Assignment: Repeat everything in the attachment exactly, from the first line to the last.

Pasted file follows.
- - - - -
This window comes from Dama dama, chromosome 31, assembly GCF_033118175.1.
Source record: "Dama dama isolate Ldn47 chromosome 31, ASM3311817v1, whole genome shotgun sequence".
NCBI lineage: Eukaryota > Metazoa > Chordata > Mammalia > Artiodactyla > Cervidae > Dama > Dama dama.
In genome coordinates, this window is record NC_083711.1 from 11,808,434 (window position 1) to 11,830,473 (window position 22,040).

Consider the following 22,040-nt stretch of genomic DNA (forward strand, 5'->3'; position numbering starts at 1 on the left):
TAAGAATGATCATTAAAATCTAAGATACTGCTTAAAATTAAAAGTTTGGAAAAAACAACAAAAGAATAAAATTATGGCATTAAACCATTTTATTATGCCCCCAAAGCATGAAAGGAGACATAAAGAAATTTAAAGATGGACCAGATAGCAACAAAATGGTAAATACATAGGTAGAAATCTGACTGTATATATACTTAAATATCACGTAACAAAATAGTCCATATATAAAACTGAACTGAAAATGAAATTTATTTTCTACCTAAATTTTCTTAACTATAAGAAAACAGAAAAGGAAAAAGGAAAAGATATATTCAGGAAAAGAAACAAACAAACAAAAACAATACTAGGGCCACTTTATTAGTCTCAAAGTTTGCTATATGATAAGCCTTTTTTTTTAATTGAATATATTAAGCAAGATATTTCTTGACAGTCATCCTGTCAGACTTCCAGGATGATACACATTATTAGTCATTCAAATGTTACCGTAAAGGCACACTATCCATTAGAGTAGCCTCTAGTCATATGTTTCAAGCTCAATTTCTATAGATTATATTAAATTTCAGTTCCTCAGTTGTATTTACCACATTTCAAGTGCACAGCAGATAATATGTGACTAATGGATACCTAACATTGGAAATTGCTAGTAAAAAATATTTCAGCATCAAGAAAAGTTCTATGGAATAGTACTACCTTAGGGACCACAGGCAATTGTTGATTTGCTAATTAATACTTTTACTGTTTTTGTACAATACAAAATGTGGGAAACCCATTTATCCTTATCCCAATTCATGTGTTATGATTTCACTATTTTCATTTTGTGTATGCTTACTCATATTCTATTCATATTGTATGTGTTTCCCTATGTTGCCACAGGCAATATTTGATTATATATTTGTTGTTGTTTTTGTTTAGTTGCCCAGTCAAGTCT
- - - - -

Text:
This window comes from Dama dama, chromosome 31, assembly GCF_033118175.1.
Source record: "Dama dama isolate Ldn47 chromosome 31, ASM3311817v1, whole genome shotgun sequence".
NCBI lineage: Eukaryota > Metazoa > Chordata > Mammalia > Artiodactyla > Cervidae > Dama > Dama dama.
In genome coordinates, this window is record NC_083711.1 from 11,808,434 (window position 1) to 11,830,473 (window position 22,040).

Consider the following 22,040-nt stretch of genomic DNA (forward strand, 5'->3'; position numbering starts at 1 on the left):
TAAGAATGATCATTAAAATCTAAGATACTGCTTAAAATTAAAAGTTTGGAAAAAACAACAAAAGAATAAAATTATGGCATTAAACCATTTTATTATGCCCCCAAAGCATGAAAGGAGACATAAAGAAATTTAAAGATGGACCAGATAGCAACAAAATGGTAAATACATAGGTAGAAATCTGACTGTATATATACTTAAATATCACGTAACAAAATAGTCCATATATAAAACTGAACTGAAAATGAAATTTATTTTCTACCTAAATTTTCTTAACTATAAGAAAACAGAAAAGGAAAAAGGAAAAGATATATTCAGGAAAAGAAACAAACAAACAAAAACAATACTAGGGCCACTTTATTAGTCTCAAAGTTTGCTATATGATAAGCCTTTTTTTTTAATTGAATATATTAAGCAAGATATTTCTTGACAGTCATCCTGTCAGACTTCCAGGATGATACACATTATTAGTCATTCAAATGTTACCGTAAAGGCACACTATCCATTAGAGTAGCCTCTAGTCATATGTTTCAAGCTCAATTTCTATAGATTATATTAAATTTCAGTTCCTCAGTTGTATTTACCACATTTCAAGTGCACAGCAGATAATATGTGACTAATGGATACCTAACATTGGAAATTGCTAGTAAAAAATATTTCAGCATCAAGAAAAGTTCTATGGAATAGTACTACCTTAGGGACCACAGGCAATTGTTGATTTGCTAATTAATACTTTTACTGTTTTTGTACAATACAAAATGTGGGAAACCCATTTATCCTTATCCCAATTCATGTGTTATGATTTCACTATTTTCATTTTGTGTATGCTTACTCATATTCTATTCATATTGTATGTGTTTCCCTATGTTGCCACAGGCAATATTTGATTATATATTTGTTGTTGTTTTTGTTTAGTTGCCCAGTCAAGTCT